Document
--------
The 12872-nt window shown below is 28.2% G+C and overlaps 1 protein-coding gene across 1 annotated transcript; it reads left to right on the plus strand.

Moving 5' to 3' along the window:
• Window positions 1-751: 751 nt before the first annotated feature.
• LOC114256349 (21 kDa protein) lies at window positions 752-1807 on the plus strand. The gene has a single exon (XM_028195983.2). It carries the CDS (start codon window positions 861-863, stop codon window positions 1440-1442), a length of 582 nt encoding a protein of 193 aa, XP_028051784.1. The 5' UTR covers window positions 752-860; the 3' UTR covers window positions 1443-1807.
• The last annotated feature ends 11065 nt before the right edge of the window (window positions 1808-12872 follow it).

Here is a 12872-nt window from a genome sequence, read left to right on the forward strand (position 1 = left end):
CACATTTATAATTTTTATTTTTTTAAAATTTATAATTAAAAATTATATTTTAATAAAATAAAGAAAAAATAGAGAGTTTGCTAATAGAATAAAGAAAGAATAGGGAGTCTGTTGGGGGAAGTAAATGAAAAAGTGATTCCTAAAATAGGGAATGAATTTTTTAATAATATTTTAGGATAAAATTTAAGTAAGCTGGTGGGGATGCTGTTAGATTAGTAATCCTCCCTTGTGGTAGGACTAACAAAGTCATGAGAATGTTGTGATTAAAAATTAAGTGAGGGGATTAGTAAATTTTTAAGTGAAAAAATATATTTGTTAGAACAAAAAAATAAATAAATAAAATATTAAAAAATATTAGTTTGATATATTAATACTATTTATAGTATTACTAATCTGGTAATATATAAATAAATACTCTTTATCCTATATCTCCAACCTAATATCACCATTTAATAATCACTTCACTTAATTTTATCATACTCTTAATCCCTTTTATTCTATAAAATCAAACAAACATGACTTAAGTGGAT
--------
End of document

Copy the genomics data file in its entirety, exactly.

The 12872-nt window shown below is 28.2% G+C and overlaps 1 protein-coding gene across 1 annotated transcript; it reads left to right on the plus strand.

Moving 5' to 3' along the window:
• Window positions 1-751: 751 nt before the first annotated feature.
• LOC114256349 (21 kDa protein) lies at window positions 752-1807 on the plus strand. The gene has a single exon (XM_028195983.2). It carries the CDS (start codon window positions 861-863, stop codon window positions 1440-1442), a length of 582 nt encoding a protein of 193 aa, XP_028051784.1. The 5' UTR covers window positions 752-860; the 3' UTR covers window positions 1443-1807.
• The last annotated feature ends 11065 nt before the right edge of the window (window positions 1808-12872 follow it).

Here is a 12872-nt window from a genome sequence, read left to right on the forward strand (position 1 = left end):
CACATTTATAATTTTTATTTTTTTAAAATTTATAATTAAAAATTATATTTTAATAAAATAAAGAAAAAATAGAGAGTTTGCTAATAGAATAAAGAAAGAATAGGGAGTCTGTTGGGGGAAGTAAATGAAAAAGTGATTCCTAAAATAGGGAATGAATTTTTTAATAATATTTTAGGATAAAATTTAAGTAAGCTGGTGGGGATGCTGTTAGATTAGTAATCCTCCCTTGTGGTAGGACTAACAAAGTCATGAGAATGTTGTGATTAAAAATTAAGTGAGGGGATTAGTAAATTTTTAAGTGAAAAAATATATTTGTTAGAACAAAAAAATAAATAAATAAAATATTAAAAAATATTAGTTTGATATATTAATACTATTTATAGTATTACTAATCTGGTAATATATAAATAAATACTCTTTATCCTATATCTCCAACCTAATATCACCATTTAATAATCACTTCACTTAATTTTATCATACTCTTAATCCCTTTTATTCTATAAAATCAAACAAACATGACTTAAGTGGAT